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Telstra E&G makes big push into telepresence

May 28, 2009 | Chris Payatagool

Telstra_logo.pngby Stuart Corner   

Telstra Enterprise and Government gathered about 500 customer representatives at a breakfast briefing in Sydney to promote the benefits of high definition videoconferencing.

The host of the meeting, Telstra's executive director for convergent sales, Paul Geason, told the gathering that Telstra E&G would be making a big push into high definition videoconferencing, generally known as telepresence, in response to market demand "video, video, video is what we are hearing," he said.

For the event Telstra set up a three way telepresence conference using technology from strategic partner Cisco, in what for many of those attending may well have been their first encounter with the technology. The conference linked a Cisco executive in San Jose and one from Telstra's other strategic partner, Microsoft, in North Sydney.

Geason told iTWire that Telstra E&G how had about 20 customers in various stages of installing their own telepresence facilities and that, in July Telstra would launch a 'business-to-business-exchange that would enable different customers to set up telepresence conferences between their respective facilities.

He told the audience "in Telstra we have deployed a significant amount of high definition telepresence and it is becoming fundamental to the way we work." He added that his travel budget had been cut by 50 percent, "I'm lucky to be here today." (Luckier certainly than another Telstra executive at the meeting who complained to iTWire that his travel budget had been cut to zero!)

While the travel cost savings and 'green' benefits of videoconferencing are well known, Geason claimed that the technology actually improved meetings. "What is most exciting about this is that the quality of the interaction is enhanced. There is nowhere to hide in an immersive high definition telepresence experience."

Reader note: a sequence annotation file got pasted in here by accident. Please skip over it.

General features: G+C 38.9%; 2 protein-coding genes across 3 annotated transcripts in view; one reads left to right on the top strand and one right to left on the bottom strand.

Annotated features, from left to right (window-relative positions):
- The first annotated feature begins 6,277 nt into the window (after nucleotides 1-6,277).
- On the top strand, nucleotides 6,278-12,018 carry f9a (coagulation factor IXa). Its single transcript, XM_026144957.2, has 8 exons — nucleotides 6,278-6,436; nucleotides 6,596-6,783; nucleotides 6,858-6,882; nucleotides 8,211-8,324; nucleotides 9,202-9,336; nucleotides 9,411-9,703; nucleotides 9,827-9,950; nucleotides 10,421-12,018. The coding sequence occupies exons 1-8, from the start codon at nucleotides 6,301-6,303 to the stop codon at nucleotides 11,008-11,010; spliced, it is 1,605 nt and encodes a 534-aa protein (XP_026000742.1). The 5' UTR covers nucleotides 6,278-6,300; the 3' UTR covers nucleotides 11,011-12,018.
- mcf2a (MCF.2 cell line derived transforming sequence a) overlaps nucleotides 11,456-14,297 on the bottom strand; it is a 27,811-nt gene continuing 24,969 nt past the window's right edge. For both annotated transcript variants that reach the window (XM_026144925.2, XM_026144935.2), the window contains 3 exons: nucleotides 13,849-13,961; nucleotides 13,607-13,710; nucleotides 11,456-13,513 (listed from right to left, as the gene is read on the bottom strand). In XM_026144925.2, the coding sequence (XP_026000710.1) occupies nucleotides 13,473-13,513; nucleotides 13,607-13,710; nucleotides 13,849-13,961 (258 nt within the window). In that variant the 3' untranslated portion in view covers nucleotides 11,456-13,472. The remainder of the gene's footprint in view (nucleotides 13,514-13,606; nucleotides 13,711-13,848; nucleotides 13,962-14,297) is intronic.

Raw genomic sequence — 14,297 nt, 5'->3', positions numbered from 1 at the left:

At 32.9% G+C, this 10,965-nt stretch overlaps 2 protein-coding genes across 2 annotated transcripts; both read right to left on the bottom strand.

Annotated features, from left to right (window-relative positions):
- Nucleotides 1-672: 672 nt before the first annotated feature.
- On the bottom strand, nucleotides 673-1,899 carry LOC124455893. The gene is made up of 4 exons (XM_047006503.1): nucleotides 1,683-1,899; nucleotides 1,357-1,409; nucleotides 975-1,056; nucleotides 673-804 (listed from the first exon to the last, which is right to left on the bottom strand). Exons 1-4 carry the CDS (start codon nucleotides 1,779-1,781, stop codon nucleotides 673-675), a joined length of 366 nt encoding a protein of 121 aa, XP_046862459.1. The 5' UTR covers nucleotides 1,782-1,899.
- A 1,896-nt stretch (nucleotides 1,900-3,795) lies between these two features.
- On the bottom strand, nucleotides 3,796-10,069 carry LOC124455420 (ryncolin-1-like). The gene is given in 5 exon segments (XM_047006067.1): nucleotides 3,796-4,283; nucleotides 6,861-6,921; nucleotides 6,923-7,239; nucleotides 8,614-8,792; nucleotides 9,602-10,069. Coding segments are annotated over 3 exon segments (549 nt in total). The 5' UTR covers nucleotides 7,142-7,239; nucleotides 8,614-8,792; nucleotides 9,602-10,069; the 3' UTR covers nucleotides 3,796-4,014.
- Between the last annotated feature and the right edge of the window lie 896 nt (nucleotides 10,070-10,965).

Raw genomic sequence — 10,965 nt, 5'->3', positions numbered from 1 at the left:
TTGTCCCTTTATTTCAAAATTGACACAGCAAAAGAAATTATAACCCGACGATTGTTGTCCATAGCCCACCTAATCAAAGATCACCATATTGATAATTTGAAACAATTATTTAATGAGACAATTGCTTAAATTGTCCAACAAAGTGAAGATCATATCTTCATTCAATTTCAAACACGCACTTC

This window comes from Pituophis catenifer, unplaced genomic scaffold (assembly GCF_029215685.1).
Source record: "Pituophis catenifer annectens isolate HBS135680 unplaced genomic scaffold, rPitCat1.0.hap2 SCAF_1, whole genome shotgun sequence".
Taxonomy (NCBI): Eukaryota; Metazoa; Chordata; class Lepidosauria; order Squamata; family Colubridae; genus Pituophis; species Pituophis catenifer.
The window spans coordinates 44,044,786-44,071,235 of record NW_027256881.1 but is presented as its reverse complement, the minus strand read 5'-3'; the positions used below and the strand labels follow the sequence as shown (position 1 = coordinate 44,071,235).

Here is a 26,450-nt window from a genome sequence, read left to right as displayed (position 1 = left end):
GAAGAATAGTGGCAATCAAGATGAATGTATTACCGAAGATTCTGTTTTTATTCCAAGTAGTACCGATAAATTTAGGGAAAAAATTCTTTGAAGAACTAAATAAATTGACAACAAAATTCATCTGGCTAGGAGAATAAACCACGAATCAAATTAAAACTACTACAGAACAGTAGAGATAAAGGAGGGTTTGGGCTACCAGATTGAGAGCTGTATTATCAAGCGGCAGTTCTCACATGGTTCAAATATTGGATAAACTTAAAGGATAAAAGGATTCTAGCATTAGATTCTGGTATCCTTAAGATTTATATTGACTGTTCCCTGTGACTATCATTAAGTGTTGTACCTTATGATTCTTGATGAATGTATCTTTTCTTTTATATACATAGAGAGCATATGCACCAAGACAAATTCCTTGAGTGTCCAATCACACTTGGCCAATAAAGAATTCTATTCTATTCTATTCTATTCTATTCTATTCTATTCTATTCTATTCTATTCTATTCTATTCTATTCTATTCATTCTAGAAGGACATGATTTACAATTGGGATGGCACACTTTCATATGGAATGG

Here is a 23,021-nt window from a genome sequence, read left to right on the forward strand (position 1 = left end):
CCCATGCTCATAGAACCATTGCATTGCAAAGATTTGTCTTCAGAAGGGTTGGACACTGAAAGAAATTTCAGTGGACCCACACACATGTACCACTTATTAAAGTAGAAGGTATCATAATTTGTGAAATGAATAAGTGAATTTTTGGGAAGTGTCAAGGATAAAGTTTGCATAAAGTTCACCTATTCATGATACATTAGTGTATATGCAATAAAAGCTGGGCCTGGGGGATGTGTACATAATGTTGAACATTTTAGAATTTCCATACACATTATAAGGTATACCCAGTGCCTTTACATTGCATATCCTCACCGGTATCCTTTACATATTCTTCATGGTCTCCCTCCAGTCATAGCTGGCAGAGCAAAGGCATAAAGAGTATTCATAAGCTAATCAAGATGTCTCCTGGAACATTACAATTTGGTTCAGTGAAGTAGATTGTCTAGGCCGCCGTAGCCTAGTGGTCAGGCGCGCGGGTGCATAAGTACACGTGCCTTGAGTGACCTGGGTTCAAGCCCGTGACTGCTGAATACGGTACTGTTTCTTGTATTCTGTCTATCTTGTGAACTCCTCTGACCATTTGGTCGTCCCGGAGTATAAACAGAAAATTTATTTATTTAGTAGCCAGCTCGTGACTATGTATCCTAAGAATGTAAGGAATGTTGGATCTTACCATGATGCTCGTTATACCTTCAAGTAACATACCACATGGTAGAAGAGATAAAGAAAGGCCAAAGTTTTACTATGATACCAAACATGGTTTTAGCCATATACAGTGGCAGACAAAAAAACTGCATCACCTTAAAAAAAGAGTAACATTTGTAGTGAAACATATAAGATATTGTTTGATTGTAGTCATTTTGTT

Other, global, carriers such as Tata Communications have recently launched videoconferencing services based around Cisco TelePresence technology and have gone further in setting up a global network of public telepresence meeting rooms which can be hooked into meeting rooms in customer premises.

Geason said that Telstra E&G had telepresence rooms in Sydney and Melbourne which customers could hire by the hour but that this was more a courtesy service and sales tool than a full commercial offering, and that Telstra had no plans to launch a full commercial telepresence service. "Providing that first experience to potential customers is very important, but our focus at the moment is on customers deploying themselves," he said.
He also played down the possibility of Telstra interconnecting telepresence facilities with those operated by overseas carriers in order to facilitate a global teleconference. "That is technically possible the question is whether it is strategically or commercial sensible is another matter."

However he said Telstra did face the challenge of providing and supporting telepresence facilities overseas for its multinational customers. "We are thinking now about how we support our customers in Asia and the US and in Europe in terms of the deployment and management of [telepresence]. That will be our first investment. How that plays out in terms of bilateral arrangements with other carriers is not something we are focussed on at the moment."


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